White line separation/disease resulting in abscess formation is treated by paring away all loose and damaged horn adjacent to the lesion (See Steps 5 & 6 under Claw Trimming and Foot Care). This usually requires removal of the wall adjacent to the separation until all loose horn is removed. When paring away of the lesion is complete, the area previously affected by the lesion should be sloped to the outside. In other words, avoid digging holes in the corium when trimming away white line lesions. This will prevent packing of environmental debris into the diseased site which could lead to additional abscesses.

A foot block should be applied to the unaffected claw to reduce weight-bearing and ease discomfort in cases where the white line separation has led to abscess formation. As with treatment of sole ulcers, there is no need to bandage the lesion unless it is required to control bleeding. The same is true for antibiotic therapy unless the infection extends to deeper tissues of the foot as evidenced by swelling and severe lameness.

Claw Trimming: 2 Approaches

In the preface of Toussaint Raven’s book “Cattle Footcare and Claw Trimming”, he gives a very important warning that “If there is no lameness problem, trimming can produce it”. Although footcare and claw trimming have an important role in the management of lameness, experience has shown that sometimes claw trimming can cause lameness. One of the most common errors in claw trimming is over-trimming. Therefore, it is important to know what constitutes normal claw size and conformation.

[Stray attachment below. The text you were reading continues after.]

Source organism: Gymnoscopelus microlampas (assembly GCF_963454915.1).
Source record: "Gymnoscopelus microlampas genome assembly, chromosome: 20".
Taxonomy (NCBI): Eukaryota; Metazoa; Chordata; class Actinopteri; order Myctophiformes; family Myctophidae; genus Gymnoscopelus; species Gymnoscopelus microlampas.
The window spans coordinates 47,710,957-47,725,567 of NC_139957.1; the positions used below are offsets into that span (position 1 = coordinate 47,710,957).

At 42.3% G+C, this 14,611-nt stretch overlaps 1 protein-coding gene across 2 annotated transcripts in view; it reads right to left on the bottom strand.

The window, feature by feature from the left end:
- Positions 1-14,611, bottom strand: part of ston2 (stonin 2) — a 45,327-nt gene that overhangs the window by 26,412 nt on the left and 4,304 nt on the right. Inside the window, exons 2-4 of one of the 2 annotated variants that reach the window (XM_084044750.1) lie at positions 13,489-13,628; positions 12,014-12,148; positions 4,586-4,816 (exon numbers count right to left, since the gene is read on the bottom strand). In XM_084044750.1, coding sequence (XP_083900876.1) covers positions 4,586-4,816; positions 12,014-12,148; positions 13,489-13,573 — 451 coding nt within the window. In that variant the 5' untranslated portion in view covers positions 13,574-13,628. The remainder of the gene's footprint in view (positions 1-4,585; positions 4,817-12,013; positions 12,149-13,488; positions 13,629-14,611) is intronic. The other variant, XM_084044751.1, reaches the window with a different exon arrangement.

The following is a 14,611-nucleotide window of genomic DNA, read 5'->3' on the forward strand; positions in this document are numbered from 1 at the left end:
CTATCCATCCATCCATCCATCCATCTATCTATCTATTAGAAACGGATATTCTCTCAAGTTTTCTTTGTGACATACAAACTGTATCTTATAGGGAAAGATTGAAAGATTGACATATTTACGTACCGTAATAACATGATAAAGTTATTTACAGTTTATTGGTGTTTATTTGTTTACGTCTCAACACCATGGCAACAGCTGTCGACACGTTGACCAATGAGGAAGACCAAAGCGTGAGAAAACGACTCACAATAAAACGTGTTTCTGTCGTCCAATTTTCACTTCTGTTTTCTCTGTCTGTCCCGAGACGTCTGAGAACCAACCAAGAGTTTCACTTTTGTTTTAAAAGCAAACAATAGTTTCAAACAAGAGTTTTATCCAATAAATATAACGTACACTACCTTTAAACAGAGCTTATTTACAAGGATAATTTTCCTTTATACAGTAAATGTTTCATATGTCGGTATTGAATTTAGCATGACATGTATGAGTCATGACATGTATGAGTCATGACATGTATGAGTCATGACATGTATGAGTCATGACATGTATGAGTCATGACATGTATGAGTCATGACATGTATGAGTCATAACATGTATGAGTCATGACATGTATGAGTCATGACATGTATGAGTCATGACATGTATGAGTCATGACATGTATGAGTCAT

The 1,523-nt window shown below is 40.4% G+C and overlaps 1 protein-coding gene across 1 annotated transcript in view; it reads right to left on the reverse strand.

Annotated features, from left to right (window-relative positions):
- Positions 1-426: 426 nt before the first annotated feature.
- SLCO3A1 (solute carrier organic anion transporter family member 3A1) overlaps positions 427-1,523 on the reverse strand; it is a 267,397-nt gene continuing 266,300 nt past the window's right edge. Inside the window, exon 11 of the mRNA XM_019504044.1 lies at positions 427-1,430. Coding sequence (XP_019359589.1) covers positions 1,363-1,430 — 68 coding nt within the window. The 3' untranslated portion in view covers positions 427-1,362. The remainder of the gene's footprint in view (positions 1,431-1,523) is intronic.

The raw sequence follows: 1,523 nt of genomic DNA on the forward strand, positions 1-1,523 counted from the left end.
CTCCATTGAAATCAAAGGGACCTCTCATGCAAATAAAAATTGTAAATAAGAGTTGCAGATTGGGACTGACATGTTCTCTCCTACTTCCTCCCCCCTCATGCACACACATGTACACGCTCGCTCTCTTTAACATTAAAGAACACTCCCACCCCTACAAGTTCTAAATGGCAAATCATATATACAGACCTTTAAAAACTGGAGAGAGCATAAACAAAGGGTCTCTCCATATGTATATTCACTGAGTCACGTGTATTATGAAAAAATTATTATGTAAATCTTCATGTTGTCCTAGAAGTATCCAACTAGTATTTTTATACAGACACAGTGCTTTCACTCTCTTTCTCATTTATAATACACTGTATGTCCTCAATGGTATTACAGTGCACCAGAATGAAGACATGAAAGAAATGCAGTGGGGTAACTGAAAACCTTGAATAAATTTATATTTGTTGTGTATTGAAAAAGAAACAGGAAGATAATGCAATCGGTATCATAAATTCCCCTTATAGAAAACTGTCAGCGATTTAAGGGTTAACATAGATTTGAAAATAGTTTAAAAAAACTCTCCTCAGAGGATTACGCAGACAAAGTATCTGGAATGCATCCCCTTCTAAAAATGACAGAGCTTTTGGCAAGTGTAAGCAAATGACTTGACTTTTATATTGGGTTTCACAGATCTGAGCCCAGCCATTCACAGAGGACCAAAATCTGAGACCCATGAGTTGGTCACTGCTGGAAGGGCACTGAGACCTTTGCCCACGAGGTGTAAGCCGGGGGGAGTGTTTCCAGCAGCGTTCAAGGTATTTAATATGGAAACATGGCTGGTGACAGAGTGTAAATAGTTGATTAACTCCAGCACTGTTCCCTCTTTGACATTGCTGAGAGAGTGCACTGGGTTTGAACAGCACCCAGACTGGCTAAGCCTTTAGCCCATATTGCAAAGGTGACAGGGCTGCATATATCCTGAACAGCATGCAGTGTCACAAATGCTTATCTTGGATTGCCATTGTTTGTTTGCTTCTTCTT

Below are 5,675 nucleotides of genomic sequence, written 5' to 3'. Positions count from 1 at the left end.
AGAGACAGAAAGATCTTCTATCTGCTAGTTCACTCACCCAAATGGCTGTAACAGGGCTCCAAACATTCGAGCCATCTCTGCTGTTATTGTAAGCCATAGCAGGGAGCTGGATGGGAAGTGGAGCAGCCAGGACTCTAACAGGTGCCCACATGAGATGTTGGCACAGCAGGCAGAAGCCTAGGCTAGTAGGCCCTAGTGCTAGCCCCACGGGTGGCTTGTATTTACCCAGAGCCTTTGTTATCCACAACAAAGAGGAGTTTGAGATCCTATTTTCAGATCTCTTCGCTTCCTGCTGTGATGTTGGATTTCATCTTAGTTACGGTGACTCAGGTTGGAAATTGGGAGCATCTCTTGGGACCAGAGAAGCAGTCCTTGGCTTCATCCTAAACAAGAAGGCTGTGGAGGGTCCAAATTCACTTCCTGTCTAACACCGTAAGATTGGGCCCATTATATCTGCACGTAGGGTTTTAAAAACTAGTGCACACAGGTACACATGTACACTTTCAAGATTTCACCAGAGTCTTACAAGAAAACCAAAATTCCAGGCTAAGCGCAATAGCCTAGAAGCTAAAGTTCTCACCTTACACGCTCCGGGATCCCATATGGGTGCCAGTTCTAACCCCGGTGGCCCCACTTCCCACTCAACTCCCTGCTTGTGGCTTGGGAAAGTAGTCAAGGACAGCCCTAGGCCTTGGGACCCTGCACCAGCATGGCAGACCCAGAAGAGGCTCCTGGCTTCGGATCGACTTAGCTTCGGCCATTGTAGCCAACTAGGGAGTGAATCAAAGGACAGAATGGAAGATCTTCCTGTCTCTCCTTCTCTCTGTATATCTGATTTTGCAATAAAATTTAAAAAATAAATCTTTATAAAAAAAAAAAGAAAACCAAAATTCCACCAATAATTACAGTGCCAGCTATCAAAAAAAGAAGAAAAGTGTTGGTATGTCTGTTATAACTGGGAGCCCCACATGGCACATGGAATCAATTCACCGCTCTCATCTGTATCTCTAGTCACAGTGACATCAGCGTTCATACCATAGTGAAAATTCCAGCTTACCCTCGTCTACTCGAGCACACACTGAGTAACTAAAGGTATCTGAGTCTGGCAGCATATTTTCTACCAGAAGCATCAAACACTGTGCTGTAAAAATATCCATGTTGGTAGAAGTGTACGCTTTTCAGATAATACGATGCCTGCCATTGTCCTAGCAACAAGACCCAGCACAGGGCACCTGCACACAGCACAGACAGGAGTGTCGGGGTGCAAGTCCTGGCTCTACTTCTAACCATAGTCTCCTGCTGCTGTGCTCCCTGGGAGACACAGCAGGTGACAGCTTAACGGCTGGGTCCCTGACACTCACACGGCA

The primary purpose of the claw capsule is to protect the corium. When too much claw horn has been removed and the sole is no longer able to properly support the cow’s body weight, the underlying corium becomes subject to damage from bruising. In herds where abrasive flooring surfaces encourage rapid wear, cows may develop thin soles from excessive wearing away of solar horn. Thin soles in dairy cattle represent one of the most difficult foot problems to manage. The functional and corrective trimming method described by Raven provides important guidelines for the maintenance of proper toe length and sole thickness. Regardless of how one chooses to trim claws these guidelines are useful to prevent trimming-related lameness. But first, we take look at the traditional approach to trimming.